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Lego Figure holding a lego telescope. Photo

Jens Hoeijmakers


Lego Figure holding a lego telescope. Photo

The β Pictoris system : Setting constraints on the planet and the disk structures at mid-IR wavelengths with NEAR


  • Nour Skaf
  • Anthony Boccaletti
  • Eric Pantin
  • Philippe Thebault
  • Quentin Kral
  • Camilla Danielski
  • Raphael Galicher
  • Julien Milli
  • Anne Marie Lagrange
  • Clément Baruteau
  • Matthew Kenworthy
  • Olivier Absil
  • Maud Langlois
  • Johan Olofsson
  • Gael Chauvin
  • Nuria Huelamo
  • Philippe Delorme
  • Benjamin Charnay
  • Olivier Guyon
  • Michael Bonnefoy
  • Faustine Cantalloube
  • H. Jens Hoeijmakers
  • Ulli Käufl
  • Markus Kasper
  • Anne Lise Maire
  • Mathilde Mâlin
  • Ralf Siebenmorgen
  • Ignas Snellen
  • Gérard Zins

Summary, in English

Context. β Pictoris is a young nearby system hosting a well-resolved edge-on debris disk, along with at least two exoplanets. It offers key opportunities for carrying out detailed studies of the evolution of young planetary systems and their shaping soon after the end of the planetary formation phase. Aims. We analyzed high-contrast coronagraphic images of this system, obtained in the mid-infrared, taking advantage of the NEAR experiment using the VLT/VISIR instrument, which provides access to adaptive optics, as well as phase coronagraphy. The goal of our analysis is to investigate both the detection of the planet β Pictoris b and of the disk features at mid-IR wavelengths. In addition, by combining several epochs of observation, we expect to constrain the position of the known clumps and improve our knowledge on the dynamics of the disk. Methods. We observed the β Pictoris system over two nights in December 2019 in the 10- 12.5 μm coronagraphic filter. To evaluate the planet b flux contribution, we extracted the photometry at the expected position of the planet and compared it to the flux published in the literature. In addition, we used previous data from T-ReCS and VISIR in the mid-IR, updating the star's distance, to study the evolution of the position of the southwest clump that was initially observed in the planetary disk back in 2003. Results. While we did not detect the planet b, we were able to put constraints on the presence of circumplanetary material, ruling out the equivalent of a Saturn-like planetary ring around the planet. The disk presents several noticeable structures, including the known southwest clump. Using a 16-yr baseline, sampled with five epochs of observations, we were able to examine the evolution of the clump. We found that the clump orbits in a Keplerian motion with a semi-major axis of 56.1-0.3+0.4 au. In addition to the known clump, the images clearly show the presence of a second clump on the northeast side of the disk as well as possibly fainter and closer structures that are yet to be confirmed. Furthermore, we found correlations between the CO clumps detected with ALMA and the northeastern and southwestern clumps in the mid-IR images. Conclusions. If the circumplanetary material were located at the Roche radius, the maximum amount of dust determined from the flux upper limit around β Pictoris b would correspond to the mass of an asteroid of 5 km in diameter. Finally, the Keplerian motion of the southwestern clump is possibly indicative of a yet-to-be detected planet or signals the presence of a vortex.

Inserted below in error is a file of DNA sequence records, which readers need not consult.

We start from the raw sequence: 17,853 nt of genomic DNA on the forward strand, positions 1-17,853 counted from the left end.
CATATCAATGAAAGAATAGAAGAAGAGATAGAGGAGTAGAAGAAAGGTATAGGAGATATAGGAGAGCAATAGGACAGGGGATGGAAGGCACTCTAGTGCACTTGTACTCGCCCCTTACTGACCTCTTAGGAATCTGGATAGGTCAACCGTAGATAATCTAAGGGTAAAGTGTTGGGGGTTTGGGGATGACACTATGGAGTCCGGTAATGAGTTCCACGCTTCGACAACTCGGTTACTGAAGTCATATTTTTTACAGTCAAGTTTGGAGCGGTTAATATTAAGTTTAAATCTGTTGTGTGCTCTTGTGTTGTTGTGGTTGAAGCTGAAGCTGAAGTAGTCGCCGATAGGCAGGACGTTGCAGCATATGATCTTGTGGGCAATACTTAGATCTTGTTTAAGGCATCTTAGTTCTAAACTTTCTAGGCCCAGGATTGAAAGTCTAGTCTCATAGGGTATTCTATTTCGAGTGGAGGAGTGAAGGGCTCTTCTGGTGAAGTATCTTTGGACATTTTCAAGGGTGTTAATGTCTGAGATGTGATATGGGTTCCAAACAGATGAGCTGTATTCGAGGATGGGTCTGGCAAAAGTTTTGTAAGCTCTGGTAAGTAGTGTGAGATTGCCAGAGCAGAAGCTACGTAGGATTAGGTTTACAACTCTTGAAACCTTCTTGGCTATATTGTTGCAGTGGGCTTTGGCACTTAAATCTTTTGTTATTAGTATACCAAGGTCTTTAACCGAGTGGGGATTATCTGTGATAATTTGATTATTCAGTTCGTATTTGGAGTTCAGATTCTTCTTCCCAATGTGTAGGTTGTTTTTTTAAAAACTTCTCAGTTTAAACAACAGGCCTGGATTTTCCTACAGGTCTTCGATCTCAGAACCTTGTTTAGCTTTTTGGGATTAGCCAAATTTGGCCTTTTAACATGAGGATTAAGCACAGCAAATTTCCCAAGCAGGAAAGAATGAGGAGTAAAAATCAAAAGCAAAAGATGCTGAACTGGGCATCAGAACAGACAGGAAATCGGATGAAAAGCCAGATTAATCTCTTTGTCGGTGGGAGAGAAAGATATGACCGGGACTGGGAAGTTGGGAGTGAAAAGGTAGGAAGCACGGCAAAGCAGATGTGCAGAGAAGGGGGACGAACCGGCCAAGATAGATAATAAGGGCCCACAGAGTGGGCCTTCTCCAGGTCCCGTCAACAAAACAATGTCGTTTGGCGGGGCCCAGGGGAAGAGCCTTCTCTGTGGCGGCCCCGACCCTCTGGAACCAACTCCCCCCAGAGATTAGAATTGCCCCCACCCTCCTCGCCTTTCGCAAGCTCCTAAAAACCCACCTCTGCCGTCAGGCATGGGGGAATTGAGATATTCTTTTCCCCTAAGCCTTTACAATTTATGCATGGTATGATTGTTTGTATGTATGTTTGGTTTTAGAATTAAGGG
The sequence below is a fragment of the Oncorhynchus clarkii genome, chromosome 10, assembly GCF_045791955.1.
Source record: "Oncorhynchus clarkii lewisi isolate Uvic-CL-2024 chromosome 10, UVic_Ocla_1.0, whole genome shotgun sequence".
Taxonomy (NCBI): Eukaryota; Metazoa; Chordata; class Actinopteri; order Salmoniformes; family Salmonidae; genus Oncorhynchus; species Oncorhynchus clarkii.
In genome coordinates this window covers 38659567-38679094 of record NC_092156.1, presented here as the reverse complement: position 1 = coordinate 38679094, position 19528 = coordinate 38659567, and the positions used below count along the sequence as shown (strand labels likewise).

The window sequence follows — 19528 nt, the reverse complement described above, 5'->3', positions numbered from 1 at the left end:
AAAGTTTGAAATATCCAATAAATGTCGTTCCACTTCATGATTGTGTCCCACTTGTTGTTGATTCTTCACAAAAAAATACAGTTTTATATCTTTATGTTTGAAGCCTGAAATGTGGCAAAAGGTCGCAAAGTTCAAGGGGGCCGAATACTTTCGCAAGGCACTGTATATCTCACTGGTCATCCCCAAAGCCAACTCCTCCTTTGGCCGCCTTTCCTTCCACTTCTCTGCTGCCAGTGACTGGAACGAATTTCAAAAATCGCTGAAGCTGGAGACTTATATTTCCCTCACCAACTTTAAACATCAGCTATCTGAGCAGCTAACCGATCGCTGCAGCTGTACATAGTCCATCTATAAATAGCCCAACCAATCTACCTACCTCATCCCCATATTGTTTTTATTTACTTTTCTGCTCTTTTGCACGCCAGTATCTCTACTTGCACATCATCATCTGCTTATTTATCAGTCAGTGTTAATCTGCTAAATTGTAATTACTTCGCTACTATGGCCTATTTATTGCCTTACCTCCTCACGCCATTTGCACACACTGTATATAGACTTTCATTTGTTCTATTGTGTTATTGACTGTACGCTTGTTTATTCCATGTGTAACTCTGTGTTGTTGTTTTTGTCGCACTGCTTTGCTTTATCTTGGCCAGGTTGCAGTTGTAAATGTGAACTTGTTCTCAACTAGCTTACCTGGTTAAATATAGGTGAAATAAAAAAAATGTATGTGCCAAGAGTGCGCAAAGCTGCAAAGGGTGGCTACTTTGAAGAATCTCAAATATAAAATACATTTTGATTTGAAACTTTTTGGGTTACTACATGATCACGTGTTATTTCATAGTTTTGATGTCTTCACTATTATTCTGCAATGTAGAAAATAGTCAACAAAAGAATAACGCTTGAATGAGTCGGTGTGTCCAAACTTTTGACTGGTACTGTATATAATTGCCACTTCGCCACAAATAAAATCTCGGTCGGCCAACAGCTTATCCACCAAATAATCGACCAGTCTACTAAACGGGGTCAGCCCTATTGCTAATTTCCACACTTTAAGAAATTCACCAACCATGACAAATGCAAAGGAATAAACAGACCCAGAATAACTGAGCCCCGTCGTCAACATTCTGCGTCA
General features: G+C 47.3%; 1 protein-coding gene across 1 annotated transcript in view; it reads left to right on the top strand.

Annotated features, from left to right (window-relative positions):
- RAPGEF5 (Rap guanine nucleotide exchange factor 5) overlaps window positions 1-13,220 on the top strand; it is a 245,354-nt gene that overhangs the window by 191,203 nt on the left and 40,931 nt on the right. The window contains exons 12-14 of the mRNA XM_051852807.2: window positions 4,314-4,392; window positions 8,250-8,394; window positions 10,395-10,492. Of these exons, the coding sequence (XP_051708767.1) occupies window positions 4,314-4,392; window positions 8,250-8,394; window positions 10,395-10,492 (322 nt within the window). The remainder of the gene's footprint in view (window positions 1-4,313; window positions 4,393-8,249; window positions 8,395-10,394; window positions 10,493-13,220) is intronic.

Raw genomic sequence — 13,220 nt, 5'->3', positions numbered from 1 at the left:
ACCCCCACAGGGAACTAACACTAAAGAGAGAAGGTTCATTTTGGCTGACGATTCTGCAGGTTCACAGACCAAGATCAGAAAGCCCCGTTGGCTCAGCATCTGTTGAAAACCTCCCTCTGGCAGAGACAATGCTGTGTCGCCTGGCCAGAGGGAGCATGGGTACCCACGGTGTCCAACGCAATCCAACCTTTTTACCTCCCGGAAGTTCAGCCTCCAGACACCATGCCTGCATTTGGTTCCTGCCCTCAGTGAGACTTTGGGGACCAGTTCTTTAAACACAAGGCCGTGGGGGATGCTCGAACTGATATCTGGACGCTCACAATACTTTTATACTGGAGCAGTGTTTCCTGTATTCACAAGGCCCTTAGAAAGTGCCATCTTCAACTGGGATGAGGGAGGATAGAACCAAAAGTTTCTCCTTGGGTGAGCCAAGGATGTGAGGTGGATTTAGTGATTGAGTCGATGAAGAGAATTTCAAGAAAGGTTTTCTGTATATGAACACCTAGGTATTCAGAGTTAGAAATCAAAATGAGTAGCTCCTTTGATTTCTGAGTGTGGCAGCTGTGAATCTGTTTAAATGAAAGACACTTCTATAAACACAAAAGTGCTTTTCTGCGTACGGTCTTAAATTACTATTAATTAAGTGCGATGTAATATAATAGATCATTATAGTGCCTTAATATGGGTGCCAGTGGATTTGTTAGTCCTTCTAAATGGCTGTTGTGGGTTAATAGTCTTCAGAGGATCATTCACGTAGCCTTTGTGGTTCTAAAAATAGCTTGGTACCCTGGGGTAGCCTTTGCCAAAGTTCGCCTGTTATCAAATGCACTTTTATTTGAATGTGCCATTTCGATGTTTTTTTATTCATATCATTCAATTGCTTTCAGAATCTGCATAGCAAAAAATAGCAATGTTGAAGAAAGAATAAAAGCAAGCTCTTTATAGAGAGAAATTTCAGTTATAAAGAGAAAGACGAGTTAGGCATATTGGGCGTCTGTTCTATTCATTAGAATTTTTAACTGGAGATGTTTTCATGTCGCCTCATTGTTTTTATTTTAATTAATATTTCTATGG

• eSSENCE: The e-Science Collaboration
  • Astrophysics

Publishing year





Astronomy and Astrophysics



Document type

Journal article


EDP Sciences


  • Astronomy, Astrophysics and Cosmology


  • Instrumentation: adaptive optics
  • Instrumentation: high angular resolution
  • Methods: observational
  • Planet-disk interactions




  • ISSN: 0004-6361